Spectators in rebel-held city cried and sat in stunned amazement as they watched documentary on White Helmets rescuers
An Oscar-nominated Syrian documentary following rescuers under government bombardment in Aleppo was screened on Monday before dozens of spectators in the rebel-held city of Idlib.
"Last Men in Aleppo," by Syrian director Feras Fayyad and the rebels' Aleppo Media Centre, shows the work of the White Helmets volunteer rescuers during the government siege.
Government forces are now conducting a Russian-backed offensive to regain territory in Idlib province, the last one that had remained fully outside their control.
Idlib is mostly under the control of Hayat Tahrir al-Sham, a rebel alliance led by Jabhat Fatah al-Sham, formerly al-Qaeda’s Syrian affiliate.
Spectators on the campus of Idlib University laughed, cried and sat in stunned amazement as they watched scenes of carnage and loss in the documentary.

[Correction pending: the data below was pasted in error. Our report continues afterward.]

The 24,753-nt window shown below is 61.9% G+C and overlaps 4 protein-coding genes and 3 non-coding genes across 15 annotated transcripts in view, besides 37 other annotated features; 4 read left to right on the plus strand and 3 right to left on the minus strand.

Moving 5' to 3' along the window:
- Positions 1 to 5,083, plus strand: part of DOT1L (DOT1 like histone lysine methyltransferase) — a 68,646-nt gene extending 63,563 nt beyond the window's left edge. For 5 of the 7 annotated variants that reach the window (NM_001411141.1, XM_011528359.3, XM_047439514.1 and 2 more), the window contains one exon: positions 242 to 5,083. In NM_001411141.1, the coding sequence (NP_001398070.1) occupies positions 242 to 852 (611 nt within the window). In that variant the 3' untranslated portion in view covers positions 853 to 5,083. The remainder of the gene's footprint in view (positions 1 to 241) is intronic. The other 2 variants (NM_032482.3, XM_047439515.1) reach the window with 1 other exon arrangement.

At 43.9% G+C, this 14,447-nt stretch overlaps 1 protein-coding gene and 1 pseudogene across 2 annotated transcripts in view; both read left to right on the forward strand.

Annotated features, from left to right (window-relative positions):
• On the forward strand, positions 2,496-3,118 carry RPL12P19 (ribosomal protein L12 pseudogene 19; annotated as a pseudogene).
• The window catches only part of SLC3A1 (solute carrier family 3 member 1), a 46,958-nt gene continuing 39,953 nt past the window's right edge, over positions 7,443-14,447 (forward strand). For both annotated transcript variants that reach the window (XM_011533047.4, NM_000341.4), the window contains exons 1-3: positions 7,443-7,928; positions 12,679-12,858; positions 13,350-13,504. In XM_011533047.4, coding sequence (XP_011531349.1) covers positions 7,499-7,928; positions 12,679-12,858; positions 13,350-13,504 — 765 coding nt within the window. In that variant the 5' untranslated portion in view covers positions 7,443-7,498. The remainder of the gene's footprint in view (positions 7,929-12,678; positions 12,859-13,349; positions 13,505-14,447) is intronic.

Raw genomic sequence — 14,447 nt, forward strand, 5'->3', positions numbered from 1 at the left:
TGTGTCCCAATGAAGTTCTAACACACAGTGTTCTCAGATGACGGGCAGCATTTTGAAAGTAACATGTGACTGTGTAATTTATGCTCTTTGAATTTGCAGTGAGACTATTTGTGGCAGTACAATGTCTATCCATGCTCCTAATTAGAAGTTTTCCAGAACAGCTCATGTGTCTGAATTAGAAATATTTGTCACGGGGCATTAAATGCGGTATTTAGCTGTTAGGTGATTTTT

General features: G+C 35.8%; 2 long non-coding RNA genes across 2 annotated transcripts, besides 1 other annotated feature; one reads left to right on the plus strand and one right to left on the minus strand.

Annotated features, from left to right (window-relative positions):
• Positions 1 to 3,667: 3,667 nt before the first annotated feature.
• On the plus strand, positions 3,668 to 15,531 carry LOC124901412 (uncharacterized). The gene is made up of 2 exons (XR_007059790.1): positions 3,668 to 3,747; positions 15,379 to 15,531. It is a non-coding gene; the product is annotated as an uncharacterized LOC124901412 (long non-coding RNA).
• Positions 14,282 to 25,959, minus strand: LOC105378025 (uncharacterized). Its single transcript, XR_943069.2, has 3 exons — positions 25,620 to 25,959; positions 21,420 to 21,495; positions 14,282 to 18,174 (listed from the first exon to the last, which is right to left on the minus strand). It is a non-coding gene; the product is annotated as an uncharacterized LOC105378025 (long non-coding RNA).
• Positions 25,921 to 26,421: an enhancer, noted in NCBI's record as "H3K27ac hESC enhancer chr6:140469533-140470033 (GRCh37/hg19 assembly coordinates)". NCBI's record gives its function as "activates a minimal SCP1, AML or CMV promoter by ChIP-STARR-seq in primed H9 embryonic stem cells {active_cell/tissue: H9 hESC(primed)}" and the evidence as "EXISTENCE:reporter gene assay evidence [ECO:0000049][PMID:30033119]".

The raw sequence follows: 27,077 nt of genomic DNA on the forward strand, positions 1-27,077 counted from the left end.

"It stirred memories of the last difficult days in Aleppo and the many people who died before our eyes," Mohamad al-Shaghel, who fled the city, told AFP news agency.
The December 2016 defeat of the rebels in Aleppo after a ferocious onslaught proved a major turning point in the war as pro-government forces seized their last major urban stronghold.
"What the heroes of this film lived through is what all Syrians have lived through," said Alaa al-Abdallah, the director of the university's media institute.
The film, which has won a grand jury prize at the Sundance Film Festival, is nominated for best documentary at this year’s Oscars.
Last year, White Helmets, another film about the civilian rescuers, won an Oscar for best short documentary.
Government supporters have criticised the White Helmets, calling them accomplices to rebel groups. But the rescuers say their only mission is to assist civilians.